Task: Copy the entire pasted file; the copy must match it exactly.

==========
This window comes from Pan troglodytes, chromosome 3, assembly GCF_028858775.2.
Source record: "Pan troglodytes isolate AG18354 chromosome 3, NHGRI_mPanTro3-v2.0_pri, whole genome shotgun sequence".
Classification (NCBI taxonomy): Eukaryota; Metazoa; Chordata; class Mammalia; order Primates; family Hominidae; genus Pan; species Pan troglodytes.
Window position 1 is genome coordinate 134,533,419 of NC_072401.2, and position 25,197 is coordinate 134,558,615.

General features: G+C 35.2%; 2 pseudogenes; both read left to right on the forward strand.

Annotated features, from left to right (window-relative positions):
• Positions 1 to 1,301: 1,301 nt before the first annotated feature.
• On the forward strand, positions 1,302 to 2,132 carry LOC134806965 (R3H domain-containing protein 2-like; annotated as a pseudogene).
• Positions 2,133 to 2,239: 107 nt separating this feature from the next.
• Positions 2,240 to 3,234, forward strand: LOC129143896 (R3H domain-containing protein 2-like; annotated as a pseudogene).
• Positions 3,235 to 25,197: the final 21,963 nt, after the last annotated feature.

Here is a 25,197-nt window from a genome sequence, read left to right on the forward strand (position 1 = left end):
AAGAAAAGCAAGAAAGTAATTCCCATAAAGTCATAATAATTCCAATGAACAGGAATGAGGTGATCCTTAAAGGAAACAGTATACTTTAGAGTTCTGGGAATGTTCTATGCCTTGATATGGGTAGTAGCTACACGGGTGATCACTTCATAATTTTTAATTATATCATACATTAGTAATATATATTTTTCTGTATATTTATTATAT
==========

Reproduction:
This window comes from Pan troglodytes, chromosome 3, assembly GCF_028858775.2.
Source record: "Pan troglodytes isolate AG18354 chromosome 3, NHGRI_mPanTro3-v2.0_pri, whole genome shotgun sequence".
Classification (NCBI taxonomy): Eukaryota; Metazoa; Chordata; class Mammalia; order Primates; family Hominidae; genus Pan; species Pan troglodytes.
Window position 1 is genome coordinate 134,533,419 of NC_072401.2, and position 25,197 is coordinate 134,558,615.

General features: G+C 35.2%; 2 pseudogenes; both read left to right on the forward strand.

Annotated features, from left to right (window-relative positions):
• Positions 1 to 1,301: 1,301 nt before the first annotated feature.
• On the forward strand, positions 1,302 to 2,132 carry LOC134806965 (R3H domain-containing protein 2-like; annotated as a pseudogene).
• Positions 2,133 to 2,239: 107 nt separating this feature from the next.
• Positions 2,240 to 3,234, forward strand: LOC129143896 (R3H domain-containing protein 2-like; annotated as a pseudogene).
• Positions 3,235 to 25,197: the final 21,963 nt, after the last annotated feature.

Here is a 25,197-nt window from a genome sequence, read left to right on the forward strand (position 1 = left end):
AAGAAAAGCAAGAAAGTAATTCCCATAAAGTCATAATAATTCCAATGAACAGGAATGAGGTGATCCTTAAAGGAAACAGTATACTTTAGAGTTCTGGGAATGTTCTATGCCTTGATATGGGTAGTAGCTACACGGGTGATCACTTCATAATTTTTAATTATATCATACATTAGTAATATATATTTTTCTGTATATTTATTATAT